Can You Become a Runner, or Are You Genetically Doomed?
Is it possible that running is a sport that will never develop for some people?
I spoke once with a triathlete who had running as her weakest discipline. She was training for her first half-marathon and had started running many more miles than ever before. Her frustration was that it never felt easier, which wasn't helped by her assumption that long runs of 8-10 miles would instantly translate to more comfortable or maybe even faster 5k times.
She incorporated hill runs, intervals on the treadmill, and striders/sprints at the end of her runs. It still felt tough, like her body was tired. She tried to eat as healthy as possible to fuel the machine, but no matter what she did she struggled with running.
She was looking for any suggestions for those who want to run happy, but just feel genetically doomed.
It is definitely true that some people are more genetically programmed to be good runners than others, and that only a small percentage of them actually go out and run (but that's another subject...)
If your body is feeling tired while you are running, then there is probably something wrong with your training that isn't right for you. The first place you might want to look is at your diet.
Food, Diet & Running
In this particular case, she said that she was eating a healthy diet, which is always good, but when was she eating her meals? Do you eat anything before your runs so that you have some fuel while you are working out? Are you eating anything shortly after your workouts so that your body will have the fuel it needs to repair your muscles rather than just shutting down and leaving you sore? What foods are you eating before & after?
My next thought after singling out food would be that to check if you are over-training.
Overtraining and Hammering Workouts
How fast are you running? How hard are your other workouts during the week?
Are all of your runs some sort of hill workout or treadmill intervals or striders or sprints?
I have quite a few triathlete friends that have burnt themselves out by hammering 6 speed workouts a week (2 swimming, 2 biking and 2 running) plus doing a long run and then wondering why they're so run-down and tired.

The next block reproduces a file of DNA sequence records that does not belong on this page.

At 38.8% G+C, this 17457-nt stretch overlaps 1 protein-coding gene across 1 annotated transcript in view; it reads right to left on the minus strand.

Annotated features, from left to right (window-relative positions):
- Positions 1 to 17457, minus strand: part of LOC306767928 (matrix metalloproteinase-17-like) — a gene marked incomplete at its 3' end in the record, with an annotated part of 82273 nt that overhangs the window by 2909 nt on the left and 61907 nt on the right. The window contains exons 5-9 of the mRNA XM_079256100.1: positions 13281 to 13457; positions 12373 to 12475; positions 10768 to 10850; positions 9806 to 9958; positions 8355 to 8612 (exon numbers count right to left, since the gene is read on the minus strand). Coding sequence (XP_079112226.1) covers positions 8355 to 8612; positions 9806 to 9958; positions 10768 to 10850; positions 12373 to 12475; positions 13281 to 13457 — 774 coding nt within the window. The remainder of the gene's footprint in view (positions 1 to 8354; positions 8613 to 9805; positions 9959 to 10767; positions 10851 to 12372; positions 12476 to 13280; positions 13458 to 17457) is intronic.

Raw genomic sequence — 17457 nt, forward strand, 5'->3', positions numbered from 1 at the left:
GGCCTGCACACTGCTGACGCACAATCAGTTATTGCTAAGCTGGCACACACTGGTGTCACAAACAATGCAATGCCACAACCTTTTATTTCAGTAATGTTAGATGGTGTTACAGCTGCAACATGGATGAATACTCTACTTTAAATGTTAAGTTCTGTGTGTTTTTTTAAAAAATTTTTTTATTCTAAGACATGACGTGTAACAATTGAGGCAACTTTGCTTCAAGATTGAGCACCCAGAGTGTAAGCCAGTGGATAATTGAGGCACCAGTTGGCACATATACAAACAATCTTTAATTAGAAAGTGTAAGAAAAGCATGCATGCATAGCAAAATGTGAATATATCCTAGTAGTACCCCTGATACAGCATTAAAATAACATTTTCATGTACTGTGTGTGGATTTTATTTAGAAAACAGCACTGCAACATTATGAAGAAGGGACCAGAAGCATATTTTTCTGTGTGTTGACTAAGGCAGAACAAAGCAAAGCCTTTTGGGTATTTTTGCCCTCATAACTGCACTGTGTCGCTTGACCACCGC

Their thinking is that if they use different muscle groups then they are still getting the chance to recover, and when they were younger that might even have been the case but now they are all having to start to slow down a little for at least half of those workouts or else switch up which discipline they concentrate on from week to week.
My first advice here might be to look at your overall schedule to see if you are trying to do back to back hard workouts (even if they are different disciplines) and also to look at whether it might be in your best interest to slow down on your runs.
Rest and Recovery
The third thing, which is very closely related, is how much rest are you getting each week? If you don't recover from your workouts, you can't improve. Recovery is the process of repairing the damage done to your muscles during a workout, and every athlete needs some down time to give their muscles a chance before stressing them out again. That doesn't necessarily mean taking a day off completely, but it does mean that you do need some less intense workouts now and again.
The Effects of Boredom
The last suggestion I have without more details would be to look at where you are running. If you aren't enjoying yourself, then maybe you should try changing things up.
If you are on a treadmill most of the time, try getting outside instead. If you are always on the roads, then try finding some trails to run on. If you usually run alone, join a club and find some running partners (just make sure they aren't too fast for you if you are trying to slow down!)
And in case you were curious, her problem was in fact that she was hammering all of her workouts and not allowing herself enough time to recover and rebuild her damaged muscles.